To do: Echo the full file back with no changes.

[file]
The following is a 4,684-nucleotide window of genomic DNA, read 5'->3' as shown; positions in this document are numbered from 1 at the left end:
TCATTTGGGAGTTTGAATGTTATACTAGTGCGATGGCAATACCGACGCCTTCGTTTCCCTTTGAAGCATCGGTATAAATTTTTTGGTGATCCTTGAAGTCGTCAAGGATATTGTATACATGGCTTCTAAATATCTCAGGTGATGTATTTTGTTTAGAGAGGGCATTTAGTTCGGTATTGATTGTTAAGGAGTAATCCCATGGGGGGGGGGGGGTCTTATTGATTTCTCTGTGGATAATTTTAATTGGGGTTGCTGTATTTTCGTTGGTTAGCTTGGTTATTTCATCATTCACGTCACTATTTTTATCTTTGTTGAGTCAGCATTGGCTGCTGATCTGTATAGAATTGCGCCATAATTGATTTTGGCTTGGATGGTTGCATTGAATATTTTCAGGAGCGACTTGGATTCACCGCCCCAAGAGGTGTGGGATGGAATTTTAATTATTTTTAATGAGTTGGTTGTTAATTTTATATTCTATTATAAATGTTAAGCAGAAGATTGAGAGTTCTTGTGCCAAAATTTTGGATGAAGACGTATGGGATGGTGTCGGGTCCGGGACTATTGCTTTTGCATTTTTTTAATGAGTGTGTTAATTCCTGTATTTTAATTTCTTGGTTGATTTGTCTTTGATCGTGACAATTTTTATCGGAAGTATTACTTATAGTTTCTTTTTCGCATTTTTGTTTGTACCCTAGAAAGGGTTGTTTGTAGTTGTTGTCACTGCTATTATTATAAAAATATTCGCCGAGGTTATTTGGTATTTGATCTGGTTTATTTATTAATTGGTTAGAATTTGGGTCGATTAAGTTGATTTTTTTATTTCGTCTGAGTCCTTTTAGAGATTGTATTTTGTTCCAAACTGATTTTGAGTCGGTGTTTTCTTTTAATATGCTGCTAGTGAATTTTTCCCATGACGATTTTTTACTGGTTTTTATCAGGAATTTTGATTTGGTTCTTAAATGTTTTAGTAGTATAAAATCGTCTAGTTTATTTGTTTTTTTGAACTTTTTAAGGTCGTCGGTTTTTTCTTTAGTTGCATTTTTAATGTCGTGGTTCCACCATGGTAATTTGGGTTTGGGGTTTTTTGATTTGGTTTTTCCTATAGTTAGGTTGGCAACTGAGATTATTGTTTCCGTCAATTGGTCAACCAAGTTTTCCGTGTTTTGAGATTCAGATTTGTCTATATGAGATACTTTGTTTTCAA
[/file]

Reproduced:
The following is a 4,684-nucleotide window of genomic DNA, read 5'->3' as shown; positions in this document are numbered from 1 at the left end:
TCATTTGGGAGTTTGAATGTTATACTAGTGCGATGGCAATACCGACGCCTTCGTTTCCCTTTGAAGCATCGGTATAAATTTTTTGGTGATCCTTGAAGTCGTCAAGGATATTGTATACATGGCTTCTAAATATCTCAGGTGATGTATTTTGTTTAGAGAGGGCATTTAGTTCGGTATTGATTGTTAAGGAGTAATCCCATGGGGGGGGGGGGGTCTTATTGATTTCTCTGTGGATAATTTTAATTGGGGTTGCTGTATTTTCGTTGGTTAGCTTGGTTATTTCATCATTCACGTCACTATTTTTATCTTTGTTGAGTCAGCATTGGCTGCTGATCTGTATAGAATTGCGCCATAATTGATTTTGGCTTGGATGGTTGCATTGAATATTTTCAGGAGCGACTTGGATTCACCGCCCCAAGAGGTGTGGGATGGAATTTTAATTATTTTTAATGAGTTGGTTGTTAATTTTATATTCTATTATAAATGTTAAGCAGAAGATTGAGAGTTCTTGTGCCAAAATTTTGGATGAAGACGTATGGGATGGTGTCGGGTCCGGGACTATTGCTTTTGCATTTTTTTAATGAGTGTGTTAATTCCTGTATTTTAATTTCTTGGTTGATTTGTCTTTGATCGTGACAATTTTTATCGGAAGTATTACTTATAGTTTCTTTTTCGCATTTTTGTTTGTACCCTAGAAAGGGTTGTTTGTAGTTGTTGTCACTGCTATTATTATAAAAATATTCGCCGAGGTTATTTGGTATTTGATCTGGTTTATTTATTAATTGGTTAGAATTTGGGTCGATTAAGTTGATTTTTTTATTTCGTCTGAGTCCTTTTAGAGATTGTATTTTGTTCCAAACTGATTTTGAGTCGGTGTTTTCTTTTAATATGCTGCTAGTGAATTTTTCCCATGACGATTTTTTACTGGTTTTTATCAGGAATTTTGATTTGGTTCTTAAATGTTTTAGTAGTATAAAATCGTCTAGTTTATTTGTTTTTTTGAACTTTTTAAGGTCGTCGGTTTTTTCTTTAGTTGCATTTTTAATGTCGTGGTTCCACCATGGTAATTTGGGTTTGGGGTTTTTTGATTTGGTTTTTCCTATAGTTAGGTTGGCAACTGAGATTATTGTTTCCGTCAATTGGTCAACCAAGTTTTCCGTGTTTTGAGATTCAGATTTGTCTATATGAGATACTTTGTTTTCAA